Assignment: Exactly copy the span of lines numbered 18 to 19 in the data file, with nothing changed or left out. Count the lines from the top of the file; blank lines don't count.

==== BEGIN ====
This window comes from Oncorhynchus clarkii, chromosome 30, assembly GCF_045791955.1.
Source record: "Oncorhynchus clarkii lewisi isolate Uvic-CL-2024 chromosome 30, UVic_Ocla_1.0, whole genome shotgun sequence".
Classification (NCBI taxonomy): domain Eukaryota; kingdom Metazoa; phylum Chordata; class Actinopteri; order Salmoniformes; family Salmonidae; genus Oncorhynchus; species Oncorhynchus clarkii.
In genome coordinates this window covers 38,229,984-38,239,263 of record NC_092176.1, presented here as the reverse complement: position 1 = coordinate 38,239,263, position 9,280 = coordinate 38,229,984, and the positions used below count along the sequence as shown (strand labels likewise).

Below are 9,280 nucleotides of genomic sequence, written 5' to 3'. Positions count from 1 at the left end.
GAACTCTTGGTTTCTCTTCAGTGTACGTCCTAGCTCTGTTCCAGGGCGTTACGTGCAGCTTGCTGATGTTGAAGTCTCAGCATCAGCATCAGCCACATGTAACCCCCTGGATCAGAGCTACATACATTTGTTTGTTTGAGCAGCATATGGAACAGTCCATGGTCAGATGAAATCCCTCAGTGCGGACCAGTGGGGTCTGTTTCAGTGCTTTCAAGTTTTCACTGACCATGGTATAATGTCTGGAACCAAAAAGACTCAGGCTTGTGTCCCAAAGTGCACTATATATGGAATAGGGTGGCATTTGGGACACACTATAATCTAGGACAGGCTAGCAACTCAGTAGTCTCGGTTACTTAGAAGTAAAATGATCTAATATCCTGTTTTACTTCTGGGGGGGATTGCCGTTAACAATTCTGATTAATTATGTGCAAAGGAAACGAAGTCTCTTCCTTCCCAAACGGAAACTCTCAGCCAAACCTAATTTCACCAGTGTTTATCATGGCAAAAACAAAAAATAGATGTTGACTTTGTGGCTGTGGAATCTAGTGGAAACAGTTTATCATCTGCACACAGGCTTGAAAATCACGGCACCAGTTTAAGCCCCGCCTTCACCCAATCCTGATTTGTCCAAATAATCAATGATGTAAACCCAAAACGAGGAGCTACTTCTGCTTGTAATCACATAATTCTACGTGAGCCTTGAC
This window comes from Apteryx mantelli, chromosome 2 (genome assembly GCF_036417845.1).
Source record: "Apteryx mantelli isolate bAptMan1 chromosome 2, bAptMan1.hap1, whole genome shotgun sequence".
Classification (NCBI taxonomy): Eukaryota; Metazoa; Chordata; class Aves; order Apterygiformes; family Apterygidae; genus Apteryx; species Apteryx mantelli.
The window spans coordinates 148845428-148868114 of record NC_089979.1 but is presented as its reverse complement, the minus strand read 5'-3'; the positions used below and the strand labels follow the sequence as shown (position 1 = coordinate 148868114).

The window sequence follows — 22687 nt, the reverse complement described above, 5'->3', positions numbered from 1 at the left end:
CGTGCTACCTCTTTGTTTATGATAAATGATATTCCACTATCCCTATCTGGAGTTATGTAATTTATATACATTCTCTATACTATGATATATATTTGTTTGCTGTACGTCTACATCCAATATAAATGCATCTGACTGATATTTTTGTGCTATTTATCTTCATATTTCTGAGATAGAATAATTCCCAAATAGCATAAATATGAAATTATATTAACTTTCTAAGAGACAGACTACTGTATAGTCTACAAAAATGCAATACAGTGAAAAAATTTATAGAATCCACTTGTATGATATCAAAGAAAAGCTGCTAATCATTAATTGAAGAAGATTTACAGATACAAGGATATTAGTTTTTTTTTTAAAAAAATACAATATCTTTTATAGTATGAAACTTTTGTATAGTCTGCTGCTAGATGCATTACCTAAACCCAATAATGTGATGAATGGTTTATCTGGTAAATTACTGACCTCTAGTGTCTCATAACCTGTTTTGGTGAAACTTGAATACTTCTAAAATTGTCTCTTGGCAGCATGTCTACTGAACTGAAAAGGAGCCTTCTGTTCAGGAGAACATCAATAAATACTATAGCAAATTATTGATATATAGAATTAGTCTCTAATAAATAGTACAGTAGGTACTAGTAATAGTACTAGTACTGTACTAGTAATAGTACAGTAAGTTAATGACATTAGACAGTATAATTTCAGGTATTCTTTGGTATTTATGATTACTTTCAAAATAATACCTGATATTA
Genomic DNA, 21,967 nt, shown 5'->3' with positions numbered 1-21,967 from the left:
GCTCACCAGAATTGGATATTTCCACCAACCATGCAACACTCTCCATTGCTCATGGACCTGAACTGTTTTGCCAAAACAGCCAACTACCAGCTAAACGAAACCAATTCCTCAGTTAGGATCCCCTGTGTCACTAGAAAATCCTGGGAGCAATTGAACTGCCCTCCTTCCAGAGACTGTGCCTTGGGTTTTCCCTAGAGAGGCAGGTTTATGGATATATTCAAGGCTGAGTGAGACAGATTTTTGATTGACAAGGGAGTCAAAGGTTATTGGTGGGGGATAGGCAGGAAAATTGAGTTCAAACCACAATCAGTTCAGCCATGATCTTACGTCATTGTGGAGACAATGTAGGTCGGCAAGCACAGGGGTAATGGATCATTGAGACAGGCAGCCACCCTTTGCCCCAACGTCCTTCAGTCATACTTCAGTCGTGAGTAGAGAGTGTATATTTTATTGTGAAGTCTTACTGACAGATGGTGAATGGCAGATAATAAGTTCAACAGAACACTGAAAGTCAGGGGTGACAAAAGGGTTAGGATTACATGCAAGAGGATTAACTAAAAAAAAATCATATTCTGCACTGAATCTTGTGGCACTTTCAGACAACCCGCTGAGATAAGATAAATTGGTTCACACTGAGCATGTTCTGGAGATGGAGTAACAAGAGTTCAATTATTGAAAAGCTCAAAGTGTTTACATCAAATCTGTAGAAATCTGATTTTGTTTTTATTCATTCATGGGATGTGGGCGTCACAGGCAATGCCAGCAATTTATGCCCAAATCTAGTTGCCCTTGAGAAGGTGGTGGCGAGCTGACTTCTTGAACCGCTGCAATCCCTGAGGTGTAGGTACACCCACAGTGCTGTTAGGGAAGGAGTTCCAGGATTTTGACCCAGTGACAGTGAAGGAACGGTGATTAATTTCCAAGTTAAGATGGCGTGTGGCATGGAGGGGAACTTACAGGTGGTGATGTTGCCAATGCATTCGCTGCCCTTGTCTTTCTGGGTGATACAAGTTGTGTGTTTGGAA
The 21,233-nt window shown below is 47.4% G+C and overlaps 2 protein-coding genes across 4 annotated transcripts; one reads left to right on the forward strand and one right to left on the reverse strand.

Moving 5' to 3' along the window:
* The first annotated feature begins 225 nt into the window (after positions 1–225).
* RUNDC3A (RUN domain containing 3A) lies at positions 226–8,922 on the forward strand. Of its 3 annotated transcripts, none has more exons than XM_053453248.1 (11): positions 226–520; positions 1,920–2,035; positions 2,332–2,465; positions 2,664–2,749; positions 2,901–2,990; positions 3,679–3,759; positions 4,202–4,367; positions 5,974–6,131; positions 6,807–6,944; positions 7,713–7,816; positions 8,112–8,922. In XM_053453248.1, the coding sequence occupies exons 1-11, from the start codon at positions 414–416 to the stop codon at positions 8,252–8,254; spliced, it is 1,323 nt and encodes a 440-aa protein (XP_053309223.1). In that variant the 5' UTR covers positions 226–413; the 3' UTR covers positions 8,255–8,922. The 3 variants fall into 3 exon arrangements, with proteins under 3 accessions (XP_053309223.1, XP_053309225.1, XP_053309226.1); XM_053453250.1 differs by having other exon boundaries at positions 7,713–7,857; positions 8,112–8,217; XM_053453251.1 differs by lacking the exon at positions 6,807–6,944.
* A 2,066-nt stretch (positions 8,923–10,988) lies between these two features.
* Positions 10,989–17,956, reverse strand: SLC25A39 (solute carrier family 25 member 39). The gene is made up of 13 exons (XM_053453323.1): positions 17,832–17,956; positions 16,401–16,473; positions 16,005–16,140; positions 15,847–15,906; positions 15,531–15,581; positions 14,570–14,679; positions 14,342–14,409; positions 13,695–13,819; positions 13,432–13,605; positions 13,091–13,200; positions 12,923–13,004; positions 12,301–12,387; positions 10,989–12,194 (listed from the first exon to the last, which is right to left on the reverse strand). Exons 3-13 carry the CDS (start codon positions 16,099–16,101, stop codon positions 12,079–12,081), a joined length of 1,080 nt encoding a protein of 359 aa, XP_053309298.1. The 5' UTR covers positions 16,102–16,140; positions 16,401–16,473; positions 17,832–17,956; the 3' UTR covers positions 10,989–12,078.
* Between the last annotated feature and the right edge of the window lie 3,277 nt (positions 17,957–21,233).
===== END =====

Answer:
* RUNDC3A (RUN domain containing 3A) lies at positions 226–8,922 on the forward strand. Of its 3 annotated transcripts, none has more exons than XM_053453248.1 (11): positions 226–520; positions 1,920–2,035; positions 2,332–2,465; positions 2,664–2,749; positions 2,901–2,990; positions 3,679–3,759; positions 4,202–4,367; positions 5,974–6,131; positions 6,807–6,944; positions 7,713–7,816; positions 8,112–8,922. In XM_053453248.1, the coding sequence occupies exons 1-11, from the start codon at positions 414–416 to the stop codon at positions 8,252–8,254; spliced, it is 1,323 nt and encodes a 440-aa protein (XP_053309223.1). In that variant the 5' UTR covers positions 226–413; the 3' UTR covers positions 8,255–8,922. The 3 variants fall into 3 exon arrangements, with proteins under 3 accessions (XP_053309223.1, XP_053309225.1, XP_053309226.1); XM_053453250.1 differs by having other exon boundaries at positions 7,713–7,857; positions 8,112–8,217; XM_053453251.1 differs by lacking the exon at positions 6,807–6,944.
* A 2,066-nt stretch (positions 8,923–10,988) lies between these two features.